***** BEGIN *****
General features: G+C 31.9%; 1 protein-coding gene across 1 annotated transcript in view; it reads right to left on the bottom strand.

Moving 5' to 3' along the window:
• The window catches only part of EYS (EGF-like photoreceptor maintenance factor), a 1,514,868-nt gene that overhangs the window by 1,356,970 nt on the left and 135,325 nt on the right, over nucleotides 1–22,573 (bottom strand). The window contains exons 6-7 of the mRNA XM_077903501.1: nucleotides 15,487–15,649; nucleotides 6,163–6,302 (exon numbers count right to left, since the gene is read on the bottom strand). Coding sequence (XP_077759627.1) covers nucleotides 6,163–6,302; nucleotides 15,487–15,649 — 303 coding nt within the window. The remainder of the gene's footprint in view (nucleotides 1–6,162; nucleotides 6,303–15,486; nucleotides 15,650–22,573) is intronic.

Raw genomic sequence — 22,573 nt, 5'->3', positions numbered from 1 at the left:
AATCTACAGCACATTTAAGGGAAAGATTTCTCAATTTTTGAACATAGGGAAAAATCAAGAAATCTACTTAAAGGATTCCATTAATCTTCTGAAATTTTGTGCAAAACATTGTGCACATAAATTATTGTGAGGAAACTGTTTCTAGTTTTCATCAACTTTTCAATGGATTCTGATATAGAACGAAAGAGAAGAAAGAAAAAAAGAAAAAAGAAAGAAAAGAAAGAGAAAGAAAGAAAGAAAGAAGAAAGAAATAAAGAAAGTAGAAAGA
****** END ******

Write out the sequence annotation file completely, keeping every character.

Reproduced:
General features: G+C 31.9%; 1 protein-coding gene across 1 annotated transcript in view; it reads right to left on the bottom strand.

Moving 5' to 3' along the window:
• The window catches only part of EYS (EGF-like photoreceptor maintenance factor), a 1,514,868-nt gene that overhangs the window by 1,356,970 nt on the left and 135,325 nt on the right, over nucleotides 1–22,573 (bottom strand). The window contains exons 6-7 of the mRNA XM_077903501.1: nucleotides 15,487–15,649; nucleotides 6,163–6,302 (exon numbers count right to left, since the gene is read on the bottom strand). Coding sequence (XP_077759627.1) covers nucleotides 6,163–6,302; nucleotides 15,487–15,649 — 303 coding nt within the window. The remainder of the gene's footprint in view (nucleotides 1–6,162; nucleotides 6,303–15,486; nucleotides 15,650–22,573) is intronic.

Raw genomic sequence — 22,573 nt, 5'->3', positions numbered from 1 at the left:
AATCTACAGCACATTTAAGGGAAAGATTTCTCAATTTTTGAACATAGGGAAAAATCAAGAAATCTACTTAAAGGATTCCATTAATCTTCTGAAATTTTGTGCAAAACATTGTGCACATAAATTATTGTGAGGAAACTGTTTCTAGTTTTCATCAACTTTTCAATGGATTCTGATATAGAACGAAAGAGAAGAAAGAAAAAAAGAAAAAAGAAAGAAAAGAAAGAGAAAGAAAGAAAGAAAGAAGAAAGAAATAAAGAAAGTAGAAAGA